Snow melt could bring flooding to Walla Walla Valley

The largest snowfall in the Valley in several years is heading for a stream near you.

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WALLA WALLA — The big freeze is going to give way to a big thaw this week.

After nearly a week of below-freezing temperatures followed by snow, warmer, wetter and windier weather is in the forecast.

A warm front moving across the region will drive highs into the 40s and lower 50s, as well as bring rain and gusty winds. The rain will begin moving in tonight and continue through the rest of the week.

The snow melt combined with the rain will raise water levels in creeks, streams and rives and could bring flooding in some areas later this week, according to the weather service.

Since the start of the month temperatures have averaged nearly 17 degrees below normal with the lowest low hitting 7 degrees on Feb. 6 as measured at Walla Walla Regional Airport.

According to the Community Collaborative Rain, Hail and Snow Network, snowfall has totaled about 9 inches in the Walla Walla area since it started falling last week.

The U.S. Army Corps of Engineers would begin diverting water from Mill Creek into Bennington Lake when the flow in the channel reaches 2,400 cubic feet per second, said Gina Baltrusch, public relations specialist. Gates are adjusted incrementally to divert water from Mill Creek to manage flows through town.

In 1982 it was determined that flows over 3,500 cubic feet persecond for an extended period of time has the potential to damage the Mill Creek channel components, Baltrusch said.

Andy Porter can be reached at andyporter@wwub.com or 526-8318.

Comments

thrifty 5 months, 2 weeks ago

The National Weather Service's web site at the airport shows very little moisture in the snow. If this is correct I'm wondering just where all of the moisture is going to come from to create this flooding. In addition someone is saying that our snow pack in the mountains is seriously short of what will be needed. Does the snow fall and potential rainfall amount to enough to create a flooding event?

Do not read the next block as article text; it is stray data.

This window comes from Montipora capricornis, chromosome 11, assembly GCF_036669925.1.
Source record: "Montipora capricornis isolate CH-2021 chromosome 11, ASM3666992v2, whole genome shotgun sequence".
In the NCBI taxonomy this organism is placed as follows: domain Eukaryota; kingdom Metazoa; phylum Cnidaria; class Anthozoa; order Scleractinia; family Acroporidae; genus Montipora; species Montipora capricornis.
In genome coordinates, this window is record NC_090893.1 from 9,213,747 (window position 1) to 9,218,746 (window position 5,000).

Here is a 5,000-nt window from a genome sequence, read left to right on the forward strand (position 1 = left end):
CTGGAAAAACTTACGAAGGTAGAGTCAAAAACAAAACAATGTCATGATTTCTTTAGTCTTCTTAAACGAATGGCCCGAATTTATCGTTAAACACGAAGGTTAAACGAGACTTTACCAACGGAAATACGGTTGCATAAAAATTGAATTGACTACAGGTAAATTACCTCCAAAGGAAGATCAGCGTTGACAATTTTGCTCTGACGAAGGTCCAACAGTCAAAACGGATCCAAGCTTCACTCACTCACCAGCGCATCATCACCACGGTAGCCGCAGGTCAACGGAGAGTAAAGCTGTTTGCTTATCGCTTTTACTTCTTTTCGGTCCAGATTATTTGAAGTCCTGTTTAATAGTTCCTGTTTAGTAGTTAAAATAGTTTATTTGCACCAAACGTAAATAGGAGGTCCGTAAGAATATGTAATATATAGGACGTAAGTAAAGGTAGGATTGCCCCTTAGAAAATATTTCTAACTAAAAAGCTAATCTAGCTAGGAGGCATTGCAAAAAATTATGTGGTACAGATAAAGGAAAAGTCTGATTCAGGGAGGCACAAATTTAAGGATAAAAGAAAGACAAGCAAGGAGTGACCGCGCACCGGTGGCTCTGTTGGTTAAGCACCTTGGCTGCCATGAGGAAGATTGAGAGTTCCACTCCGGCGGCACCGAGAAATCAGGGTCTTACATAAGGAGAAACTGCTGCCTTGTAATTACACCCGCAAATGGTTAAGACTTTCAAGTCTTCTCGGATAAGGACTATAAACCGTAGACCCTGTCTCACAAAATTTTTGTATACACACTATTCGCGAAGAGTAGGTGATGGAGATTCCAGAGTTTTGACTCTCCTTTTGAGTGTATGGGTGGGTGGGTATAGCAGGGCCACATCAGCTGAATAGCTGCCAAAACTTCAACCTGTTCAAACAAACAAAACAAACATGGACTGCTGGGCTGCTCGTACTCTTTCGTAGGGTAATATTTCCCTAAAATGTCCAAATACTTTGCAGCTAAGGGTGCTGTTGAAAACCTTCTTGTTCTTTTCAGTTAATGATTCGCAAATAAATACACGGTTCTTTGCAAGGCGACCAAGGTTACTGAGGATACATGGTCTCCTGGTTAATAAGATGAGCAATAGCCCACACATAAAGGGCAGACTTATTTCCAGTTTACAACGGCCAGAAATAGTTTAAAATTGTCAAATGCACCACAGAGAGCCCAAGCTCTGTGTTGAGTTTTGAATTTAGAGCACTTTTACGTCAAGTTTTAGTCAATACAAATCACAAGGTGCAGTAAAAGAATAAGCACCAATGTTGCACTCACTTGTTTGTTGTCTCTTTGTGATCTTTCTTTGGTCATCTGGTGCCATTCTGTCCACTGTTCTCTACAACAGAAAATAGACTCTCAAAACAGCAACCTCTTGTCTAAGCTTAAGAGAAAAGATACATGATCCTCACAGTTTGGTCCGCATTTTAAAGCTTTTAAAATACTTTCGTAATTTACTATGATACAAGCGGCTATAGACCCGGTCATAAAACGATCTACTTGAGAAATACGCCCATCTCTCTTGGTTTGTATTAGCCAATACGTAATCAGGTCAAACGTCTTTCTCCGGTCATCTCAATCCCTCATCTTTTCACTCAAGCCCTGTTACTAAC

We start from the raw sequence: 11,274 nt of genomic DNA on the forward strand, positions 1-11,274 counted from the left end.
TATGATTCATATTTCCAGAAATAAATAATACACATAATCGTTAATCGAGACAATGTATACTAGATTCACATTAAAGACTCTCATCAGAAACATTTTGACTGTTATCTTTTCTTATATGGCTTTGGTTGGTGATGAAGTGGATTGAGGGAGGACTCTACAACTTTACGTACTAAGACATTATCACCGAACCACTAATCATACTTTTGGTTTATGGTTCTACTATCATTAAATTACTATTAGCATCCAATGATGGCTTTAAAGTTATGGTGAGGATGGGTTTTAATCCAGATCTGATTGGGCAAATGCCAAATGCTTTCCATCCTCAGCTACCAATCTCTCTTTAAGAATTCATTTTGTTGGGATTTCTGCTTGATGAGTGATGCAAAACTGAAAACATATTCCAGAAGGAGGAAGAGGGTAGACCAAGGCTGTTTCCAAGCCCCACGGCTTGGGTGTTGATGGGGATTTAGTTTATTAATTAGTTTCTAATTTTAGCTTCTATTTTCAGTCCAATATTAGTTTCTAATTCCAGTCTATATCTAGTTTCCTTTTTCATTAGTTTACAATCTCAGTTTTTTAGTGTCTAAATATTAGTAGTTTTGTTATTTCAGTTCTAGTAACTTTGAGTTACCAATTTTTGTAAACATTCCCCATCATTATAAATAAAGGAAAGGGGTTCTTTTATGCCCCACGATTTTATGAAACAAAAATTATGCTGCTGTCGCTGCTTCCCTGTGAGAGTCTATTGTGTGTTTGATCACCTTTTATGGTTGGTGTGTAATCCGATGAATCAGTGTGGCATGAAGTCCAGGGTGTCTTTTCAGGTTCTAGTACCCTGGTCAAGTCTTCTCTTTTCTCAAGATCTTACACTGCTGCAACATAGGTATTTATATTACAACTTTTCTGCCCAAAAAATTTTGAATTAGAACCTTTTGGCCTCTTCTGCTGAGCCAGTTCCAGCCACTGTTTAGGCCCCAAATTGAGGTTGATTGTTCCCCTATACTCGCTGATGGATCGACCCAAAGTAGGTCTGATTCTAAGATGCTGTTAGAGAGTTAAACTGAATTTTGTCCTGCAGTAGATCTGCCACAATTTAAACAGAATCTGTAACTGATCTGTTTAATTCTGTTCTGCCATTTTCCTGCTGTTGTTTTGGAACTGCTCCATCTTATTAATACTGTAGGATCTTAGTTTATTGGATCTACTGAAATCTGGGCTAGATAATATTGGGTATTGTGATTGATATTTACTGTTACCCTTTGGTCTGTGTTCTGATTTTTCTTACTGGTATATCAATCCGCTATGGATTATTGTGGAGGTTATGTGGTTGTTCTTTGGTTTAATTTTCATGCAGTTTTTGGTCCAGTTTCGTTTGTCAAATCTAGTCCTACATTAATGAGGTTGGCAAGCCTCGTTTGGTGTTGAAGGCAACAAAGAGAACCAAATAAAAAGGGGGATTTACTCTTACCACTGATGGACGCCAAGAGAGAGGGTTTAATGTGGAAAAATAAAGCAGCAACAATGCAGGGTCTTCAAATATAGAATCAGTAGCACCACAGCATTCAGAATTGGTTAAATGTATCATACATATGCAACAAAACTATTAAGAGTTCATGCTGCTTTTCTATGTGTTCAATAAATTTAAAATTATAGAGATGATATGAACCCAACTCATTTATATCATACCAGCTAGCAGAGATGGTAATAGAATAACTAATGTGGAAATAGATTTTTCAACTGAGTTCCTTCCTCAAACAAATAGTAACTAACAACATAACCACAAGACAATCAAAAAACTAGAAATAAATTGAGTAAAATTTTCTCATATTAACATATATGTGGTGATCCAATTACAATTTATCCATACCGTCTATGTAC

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chicoli 5 months, 2 weeks ago

Maybe I don't understand the physics of "moisture" too well, but in my limited understanding of snow ( I'm originally from Puerto Rico) snow will be water regardless. The more snow we have the more water will be generated from such amount of snow. If the soil saturates itself from a large amount of water, the rest will run off as flooding downhill.

After preaching to the choir I feel a heck of a lot better. Just in case lets get Noah's ark ready!

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wwguy7 5 months, 2 weeks ago

I can definately tell a difference between different snows. It's not really scientific on my part, but this snow seemed much lighter than the previous large snow storm we had. When shoveling, the prior snowstorm (4-5 years ago??) was much heavier to shovel. It just seemed to have more moisture in it.

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PeggyJoy 5 months, 2 weeks ago

The Weather Channel ----4 straight days of rain for your area.

Go to the Weather Channel on your computer, and download the FREE program. Gives the temp, etc for the day up to two weeks for WW, and any other town your curious to know about.

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GeneandCassie 5 months, 2 weeks ago

This link will help explain the snow and water relationship:

http://www.theweatherprediction.com/habyhints/346/

I'd say our recent snow fall was on the 'drier' side....

Another term to look up is 'snow water equivalent...'

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Calzaretta 5 months, 2 weeks ago

What is the rain-snow equivalent?

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namvet60 5 months, 2 weeks ago

It is impossible to consistently measure snow to water ratio unless if you are taking the measurement in the exact area of the snowfall. The equivalent would vary from as close as the Walla Walla airport to downtown Milton Freewater. These so called weather men can only predict what the run-off might be. The Thursday & Friday snowfalls were very dry and the Saturday snowfall had more moisture in it but not that much. If you look at the amount of snow that has melted already there is not a lot of water sticking around for flooding conditions along with the wind to cause it to evaporate.

Now if it starts to rain then there might be flood conditions from the water runoff on the frozen terrain not stopping to be absorbed.

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schuelaw 5 months, 2 weeks ago

Can someone that was in Walla Walla in 1996 (for the Feb flood) compare the conditions now to the conditions then? I happened to be traveling through the area at the time of the actual flooding (Hwy 12 was actually closed), but was not here to see the conditions that led to the flooding.

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